© 2019 Background & Aims: Despite direct-acting antivirals being highly effective at eradicating hepatitis C virus infection, their impact on the development of hepatocellular carcinoma (HCC) remains controversial. We analyzed the clinical and radiological outcome of cirrhotic patients treated with interferon-free regimens to estimate the risk of developing HCC. Methods: This was a retrospective multicenter study focusing on cirrhotic patients treated with direct-acting antivirals until December 2016. Clinical and radiologic characteristics were collected before the start of antiviral therapy, at follow-up and at HCC development. Diagnosis of HCC was centrally validated and its incidence was expressed as HCC/100 person-years. Results: A total of 1,123 patients were included (60.6% males, 83.8% Child-Pugh A) and 95.2% achieved a sustained virologic response. Median time of follow-up was 19.6 months. Seventy-two patients developed HCC within a median of 10.3 months after starting antiviral treatment. HCC incidence was 3.73 HCC/100 person-years (95% CI 2.96–4.70). Baseline liver function, alcohol intake and hepatic decompensation were associated with a higher risk of HCC. The relative risk was significantly increased in patients with non-characterized nodules at baseline 2.83 (95% CI 1.55–5.16) vs. absence of non-characterized nodules. When excluding these patients, the risk remained increased. Conclusion: These data expose a clear-cut time association between interferon-free treatment and HCC. The mechanisms involved in the increased risk of HCC emergence in the short term require further investigation. Lay summary: In this cohort of cirrhotic patients, interferon-free therapies achieved a high rate of sustained virologic response (>95%); however, we reported a risk of de novo hepatocellular carcinoma of 3.73 per 100 person-years and a clear-cut time association with antiviral therapy. The time association between starting direct-acting antivirals and developing hepatocellular carcinoma, together with the association with the presence of non-characterized nodules at baseline ultrasound, suggests that antiviral therapy elicits a mechanism (probably immune-related) that primes the growth and clinical recognition of hepatocellular carcinoma early during follow-up. As a result, short-term liver cancer risk is significantly increased.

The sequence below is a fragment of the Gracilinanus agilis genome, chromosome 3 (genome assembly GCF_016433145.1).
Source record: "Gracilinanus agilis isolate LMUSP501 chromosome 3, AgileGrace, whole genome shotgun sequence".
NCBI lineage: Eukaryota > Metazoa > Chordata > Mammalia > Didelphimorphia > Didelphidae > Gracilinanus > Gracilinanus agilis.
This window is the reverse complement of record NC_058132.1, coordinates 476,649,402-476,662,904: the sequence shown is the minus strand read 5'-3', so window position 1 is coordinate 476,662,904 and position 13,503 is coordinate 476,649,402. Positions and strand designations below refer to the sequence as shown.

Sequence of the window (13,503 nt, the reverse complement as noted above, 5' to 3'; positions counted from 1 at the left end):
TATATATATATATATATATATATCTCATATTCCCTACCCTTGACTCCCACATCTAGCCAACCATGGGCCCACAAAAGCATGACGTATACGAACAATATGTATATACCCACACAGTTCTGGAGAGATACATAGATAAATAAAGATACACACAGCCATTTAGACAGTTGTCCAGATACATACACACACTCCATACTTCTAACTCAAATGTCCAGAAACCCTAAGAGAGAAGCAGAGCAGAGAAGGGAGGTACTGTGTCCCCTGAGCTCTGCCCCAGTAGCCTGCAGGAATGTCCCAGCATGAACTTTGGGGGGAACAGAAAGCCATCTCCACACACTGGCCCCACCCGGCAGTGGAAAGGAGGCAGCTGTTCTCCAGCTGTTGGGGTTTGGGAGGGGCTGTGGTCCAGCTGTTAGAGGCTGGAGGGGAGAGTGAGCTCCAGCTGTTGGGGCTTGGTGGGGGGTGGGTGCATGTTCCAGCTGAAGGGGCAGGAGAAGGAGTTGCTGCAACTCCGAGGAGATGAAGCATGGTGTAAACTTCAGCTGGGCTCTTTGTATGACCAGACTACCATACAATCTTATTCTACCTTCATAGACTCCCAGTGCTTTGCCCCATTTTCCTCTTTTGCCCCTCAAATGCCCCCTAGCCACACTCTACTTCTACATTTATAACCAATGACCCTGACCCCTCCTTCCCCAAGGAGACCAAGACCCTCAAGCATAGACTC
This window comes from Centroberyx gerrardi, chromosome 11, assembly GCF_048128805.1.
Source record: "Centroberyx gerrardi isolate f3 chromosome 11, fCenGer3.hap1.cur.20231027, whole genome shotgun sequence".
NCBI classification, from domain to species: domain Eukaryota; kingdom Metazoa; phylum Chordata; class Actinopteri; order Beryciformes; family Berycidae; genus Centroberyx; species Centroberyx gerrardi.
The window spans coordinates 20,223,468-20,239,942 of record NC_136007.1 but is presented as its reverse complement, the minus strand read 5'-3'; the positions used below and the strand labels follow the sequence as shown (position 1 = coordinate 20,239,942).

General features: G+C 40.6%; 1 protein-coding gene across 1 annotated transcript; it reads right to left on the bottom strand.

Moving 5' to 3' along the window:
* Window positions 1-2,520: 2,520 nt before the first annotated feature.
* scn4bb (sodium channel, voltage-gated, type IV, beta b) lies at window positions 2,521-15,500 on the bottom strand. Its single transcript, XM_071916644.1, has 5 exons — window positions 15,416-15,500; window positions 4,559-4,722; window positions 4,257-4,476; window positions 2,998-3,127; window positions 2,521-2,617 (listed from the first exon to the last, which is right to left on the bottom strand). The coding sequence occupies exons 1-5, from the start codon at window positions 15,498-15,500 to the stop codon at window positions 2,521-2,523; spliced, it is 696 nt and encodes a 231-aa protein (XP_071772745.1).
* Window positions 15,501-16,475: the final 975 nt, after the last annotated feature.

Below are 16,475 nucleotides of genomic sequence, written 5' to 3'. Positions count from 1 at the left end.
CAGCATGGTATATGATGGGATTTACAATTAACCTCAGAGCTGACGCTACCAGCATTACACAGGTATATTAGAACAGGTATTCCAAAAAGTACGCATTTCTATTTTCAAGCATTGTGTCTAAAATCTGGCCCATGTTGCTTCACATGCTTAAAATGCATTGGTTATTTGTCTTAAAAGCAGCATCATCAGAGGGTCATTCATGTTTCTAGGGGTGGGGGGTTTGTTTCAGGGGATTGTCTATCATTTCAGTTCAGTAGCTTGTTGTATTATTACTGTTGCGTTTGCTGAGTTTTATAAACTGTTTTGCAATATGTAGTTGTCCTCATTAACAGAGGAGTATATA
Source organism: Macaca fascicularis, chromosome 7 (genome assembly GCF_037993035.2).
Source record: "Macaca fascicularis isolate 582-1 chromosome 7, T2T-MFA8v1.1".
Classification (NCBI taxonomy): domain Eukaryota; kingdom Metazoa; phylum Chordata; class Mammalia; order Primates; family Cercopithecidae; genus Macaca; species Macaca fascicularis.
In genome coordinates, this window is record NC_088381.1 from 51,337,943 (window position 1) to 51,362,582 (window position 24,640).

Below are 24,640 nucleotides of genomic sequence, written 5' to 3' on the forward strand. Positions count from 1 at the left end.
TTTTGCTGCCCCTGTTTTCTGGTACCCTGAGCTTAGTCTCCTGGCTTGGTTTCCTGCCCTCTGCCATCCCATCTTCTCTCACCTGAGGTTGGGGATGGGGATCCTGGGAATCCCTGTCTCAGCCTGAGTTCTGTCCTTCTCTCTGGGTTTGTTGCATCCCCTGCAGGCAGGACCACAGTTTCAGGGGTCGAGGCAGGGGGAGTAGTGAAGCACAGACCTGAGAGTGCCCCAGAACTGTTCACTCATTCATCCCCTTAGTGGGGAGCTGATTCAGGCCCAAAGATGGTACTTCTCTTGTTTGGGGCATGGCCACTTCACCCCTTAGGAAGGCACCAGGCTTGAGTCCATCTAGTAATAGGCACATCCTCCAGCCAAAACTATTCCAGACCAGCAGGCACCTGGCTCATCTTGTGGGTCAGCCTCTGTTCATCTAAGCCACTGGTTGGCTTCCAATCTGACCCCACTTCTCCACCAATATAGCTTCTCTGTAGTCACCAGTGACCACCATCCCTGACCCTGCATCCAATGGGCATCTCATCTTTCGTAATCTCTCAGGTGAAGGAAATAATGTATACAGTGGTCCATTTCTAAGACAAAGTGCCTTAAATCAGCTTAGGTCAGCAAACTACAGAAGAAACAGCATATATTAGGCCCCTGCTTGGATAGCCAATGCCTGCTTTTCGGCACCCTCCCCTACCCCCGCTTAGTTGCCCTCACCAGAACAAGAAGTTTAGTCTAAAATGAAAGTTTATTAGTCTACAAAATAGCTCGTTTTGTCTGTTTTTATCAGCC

- De novo hepatocellular carcinoma
- Direct-acting antivirals